The use of standing frames for contracture management for nonmobile children with cerebral palsy.

date: 2009 Dec;32(4):316-23
author: Gibson SK1, Sprod JA, Maher CA.
publication: Int J Rehabil Res.
pubmed_ID:19901618

 

Abstract

The objective of this study was to determine whether static weight-bearing in a standing frame affected hamstring length and ease of activities of daily living (ADLs) in nonambulant children with cerebral palsy (CP). A convenient sample of nonambulant children with CP was recruited for this one-group quasi-experimental study. Participants stood in a standing frame for 1 h, 5 days per week, for 6 weeks, followed by 6 weeks of not using a standing frame; each phase was repeated. Popliteal angle measurements were made at baseline and weekly throughout the study period. Carers provided written feedback regarding ease of ADLs at the end of each standing and nonstanding phase. Five children were recruited (age range 6-9 years, mean age 7 years 2 months, SD 1 year 4 months). High compliance with the standing regime was achieved (85% of intended sessions completed). Repeated-measures analysis of variance and t-tests showed hamstrings significantly lengthened during standing phases (mean improvement 18.1 degrees , SD 5.5, P<0.01 for first standing phase; mean improvement 12.1 degrees , SD 7.7, P=0.03 for second standing phase). A trend for hamstrings to shorten during nonstanding phases was observed (mean change -14.0 degrees , SD 4.2, P=0.02 for first nonstanding phase; mean change -7.3 degrees , SD 6.5, P=0.20 for second nonstanding phase). Feedback from carers suggested that transfers and ADLs became slightly easier after phases of standing frame use. Preliminary evidence that 6 weeks of standing frame use leads to significant improvements in hamstring length in nonambulant children with CP, and may increase ease of performance of ADLs was found.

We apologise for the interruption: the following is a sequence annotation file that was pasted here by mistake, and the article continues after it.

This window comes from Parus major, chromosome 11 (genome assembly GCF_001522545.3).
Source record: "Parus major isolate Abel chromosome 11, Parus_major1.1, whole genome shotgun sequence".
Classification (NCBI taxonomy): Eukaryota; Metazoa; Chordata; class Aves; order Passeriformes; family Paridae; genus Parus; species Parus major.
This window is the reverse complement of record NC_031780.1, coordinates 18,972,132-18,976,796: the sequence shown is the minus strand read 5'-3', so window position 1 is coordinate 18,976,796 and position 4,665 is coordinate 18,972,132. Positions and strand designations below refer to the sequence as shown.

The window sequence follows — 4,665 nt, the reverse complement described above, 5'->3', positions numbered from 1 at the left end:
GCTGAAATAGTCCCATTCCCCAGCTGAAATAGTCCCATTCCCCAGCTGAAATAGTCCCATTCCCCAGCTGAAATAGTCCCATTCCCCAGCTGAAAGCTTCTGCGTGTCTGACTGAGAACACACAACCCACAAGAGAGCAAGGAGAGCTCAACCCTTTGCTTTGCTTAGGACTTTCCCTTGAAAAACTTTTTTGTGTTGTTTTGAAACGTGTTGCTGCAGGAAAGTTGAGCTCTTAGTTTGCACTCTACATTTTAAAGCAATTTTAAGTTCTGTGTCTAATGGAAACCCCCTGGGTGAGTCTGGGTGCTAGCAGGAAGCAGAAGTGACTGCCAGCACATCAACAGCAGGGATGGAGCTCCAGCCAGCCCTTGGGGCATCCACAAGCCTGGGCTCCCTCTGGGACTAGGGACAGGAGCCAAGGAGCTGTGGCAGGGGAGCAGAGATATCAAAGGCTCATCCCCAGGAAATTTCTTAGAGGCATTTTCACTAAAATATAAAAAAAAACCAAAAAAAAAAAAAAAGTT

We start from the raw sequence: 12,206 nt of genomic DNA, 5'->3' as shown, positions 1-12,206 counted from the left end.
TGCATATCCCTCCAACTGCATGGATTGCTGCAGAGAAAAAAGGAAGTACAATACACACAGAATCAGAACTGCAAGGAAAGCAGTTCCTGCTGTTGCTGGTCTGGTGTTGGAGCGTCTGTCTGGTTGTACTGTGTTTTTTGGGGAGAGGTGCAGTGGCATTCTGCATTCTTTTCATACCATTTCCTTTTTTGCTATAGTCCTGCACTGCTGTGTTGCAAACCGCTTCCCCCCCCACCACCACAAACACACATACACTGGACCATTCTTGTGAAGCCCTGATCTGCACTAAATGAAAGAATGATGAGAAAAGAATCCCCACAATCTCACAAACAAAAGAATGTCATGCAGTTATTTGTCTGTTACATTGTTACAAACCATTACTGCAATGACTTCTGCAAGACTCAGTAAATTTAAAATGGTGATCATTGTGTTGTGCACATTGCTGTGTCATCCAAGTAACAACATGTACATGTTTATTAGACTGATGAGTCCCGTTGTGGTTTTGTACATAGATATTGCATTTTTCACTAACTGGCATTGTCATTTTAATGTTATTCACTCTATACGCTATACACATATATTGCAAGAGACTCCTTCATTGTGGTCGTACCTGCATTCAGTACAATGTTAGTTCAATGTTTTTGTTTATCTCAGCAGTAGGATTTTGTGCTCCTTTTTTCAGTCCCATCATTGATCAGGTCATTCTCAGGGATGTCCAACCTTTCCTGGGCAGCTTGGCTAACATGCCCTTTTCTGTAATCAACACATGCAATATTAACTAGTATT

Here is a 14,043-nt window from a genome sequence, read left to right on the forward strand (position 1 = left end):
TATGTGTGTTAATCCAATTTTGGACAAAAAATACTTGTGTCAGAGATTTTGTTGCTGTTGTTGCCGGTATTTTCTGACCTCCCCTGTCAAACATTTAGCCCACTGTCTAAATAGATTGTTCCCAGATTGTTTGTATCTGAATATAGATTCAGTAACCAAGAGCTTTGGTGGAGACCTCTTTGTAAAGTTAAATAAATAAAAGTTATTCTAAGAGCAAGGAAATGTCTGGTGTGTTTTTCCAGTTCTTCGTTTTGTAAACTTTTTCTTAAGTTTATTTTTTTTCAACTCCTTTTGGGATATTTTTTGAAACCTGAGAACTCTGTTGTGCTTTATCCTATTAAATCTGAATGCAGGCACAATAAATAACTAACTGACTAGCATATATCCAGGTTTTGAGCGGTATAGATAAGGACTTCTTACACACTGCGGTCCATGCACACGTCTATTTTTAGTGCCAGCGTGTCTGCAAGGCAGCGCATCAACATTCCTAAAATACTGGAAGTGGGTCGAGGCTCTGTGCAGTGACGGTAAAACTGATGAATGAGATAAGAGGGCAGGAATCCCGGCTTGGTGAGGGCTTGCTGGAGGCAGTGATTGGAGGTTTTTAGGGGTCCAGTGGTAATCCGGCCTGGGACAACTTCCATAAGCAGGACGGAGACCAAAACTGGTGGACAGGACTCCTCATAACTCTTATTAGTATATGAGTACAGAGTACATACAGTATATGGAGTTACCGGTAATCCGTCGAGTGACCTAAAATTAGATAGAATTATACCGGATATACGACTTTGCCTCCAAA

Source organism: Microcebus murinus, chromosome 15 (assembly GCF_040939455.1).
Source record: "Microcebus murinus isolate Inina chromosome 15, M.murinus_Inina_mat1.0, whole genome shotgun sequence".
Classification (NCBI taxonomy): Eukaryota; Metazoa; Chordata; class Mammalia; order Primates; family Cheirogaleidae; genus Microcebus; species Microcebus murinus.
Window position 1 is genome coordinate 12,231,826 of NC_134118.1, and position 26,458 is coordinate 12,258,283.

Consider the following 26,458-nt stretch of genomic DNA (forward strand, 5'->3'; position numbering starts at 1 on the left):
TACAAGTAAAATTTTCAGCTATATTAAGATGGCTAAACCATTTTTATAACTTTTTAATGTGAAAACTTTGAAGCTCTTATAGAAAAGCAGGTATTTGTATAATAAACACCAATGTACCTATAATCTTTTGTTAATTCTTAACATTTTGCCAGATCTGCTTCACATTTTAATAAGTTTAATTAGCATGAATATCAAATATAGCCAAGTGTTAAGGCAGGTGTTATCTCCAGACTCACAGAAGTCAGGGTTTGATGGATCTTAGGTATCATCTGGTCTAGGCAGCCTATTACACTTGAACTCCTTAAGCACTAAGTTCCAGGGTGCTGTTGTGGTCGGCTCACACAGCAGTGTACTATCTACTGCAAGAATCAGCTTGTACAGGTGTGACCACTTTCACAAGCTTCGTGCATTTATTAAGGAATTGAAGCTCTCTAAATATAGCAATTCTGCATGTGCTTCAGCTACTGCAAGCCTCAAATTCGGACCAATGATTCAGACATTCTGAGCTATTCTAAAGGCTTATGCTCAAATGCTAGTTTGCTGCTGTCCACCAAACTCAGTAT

Factors affecting prescription and implementation of standing-frame programs by school-based physical therapists for children with impaired mobility

date: 2009 Fall;21(3):282-8. doi: 10.1097/PEP.0b013e3181b175cd
author: Taylor K.
publication: Pediatr Phys Ther.
pubmed_ID:19680071

 

Abstract

PURPOSE:

The purpose of this study was to investigate factors considered in the prescription and implementation of standingframe programs by schoolbased physical therapists.

METHODS:

A 20-item survey was mailed to 500 members of the APTA Pediatric Section and SchoolBased Special Interest Group. Survey questions addressed standingframe program prescription and perceived benefits.

RESULTS:

Response rate was 77.2%. A majority of respondents rated ambulatory status for the prescription of standingframe programs and a child‘s specific needs in the selection of a specific standing frame as very important. Respondents identified multiple benefits with pressure relief rated very important most frequently. More than 50% of respondents indicated social and educational benefits are very important. A majority of respondents prescribed standingframe programs for 30-45 minutes daily.

CONCLUSIONS:

Variation does exist, but the majority of schoolbased physical therapists agree on several key factors in the prescription and implementation of standingframe programs.

The pieces fall into place: the views of three Swedish habilitation teams on conductive education and support of disabled children.

date: 03/01/2003
author: Lind L.
publication: Int J Rehabil Res. 2003 Mar;26(1):11-20.
pubmed_ID: 12601263
Outside_URL: http://www.ncbi.nlm.nih.gov/pubmed/12601263
A survey concerning how Swedish habilitation staff view the support of disabled children and their families was conducted in 2001. It focused on what support the staff knew about, offered and considered good for the children and parents, and on how they viewed conductive education. Interviews were conducted with 25 team members in three habilitation teams in the south of Sweden. The results show that the support habilitation staff most feel children need is the opportunity to investigate their surroundings, play with other children, meet other children in the same situation and try out different activities. The support that parents are felt to need is mainly aid and housing adaptation, relief, financial help, information, medical knowledge, emotional support and to meet others in the same situation. The staff gave information pertaining to different methods of treatment only if the parents specifically asked for it. What the habilitation teams recommended were contracture prophylaxis, motor skills exercises, riding, swimming, splints, standing shells, surgery, injections and medicines. The habilitation staff were of the opinion that conductive education is focused purely on intensive mobility training.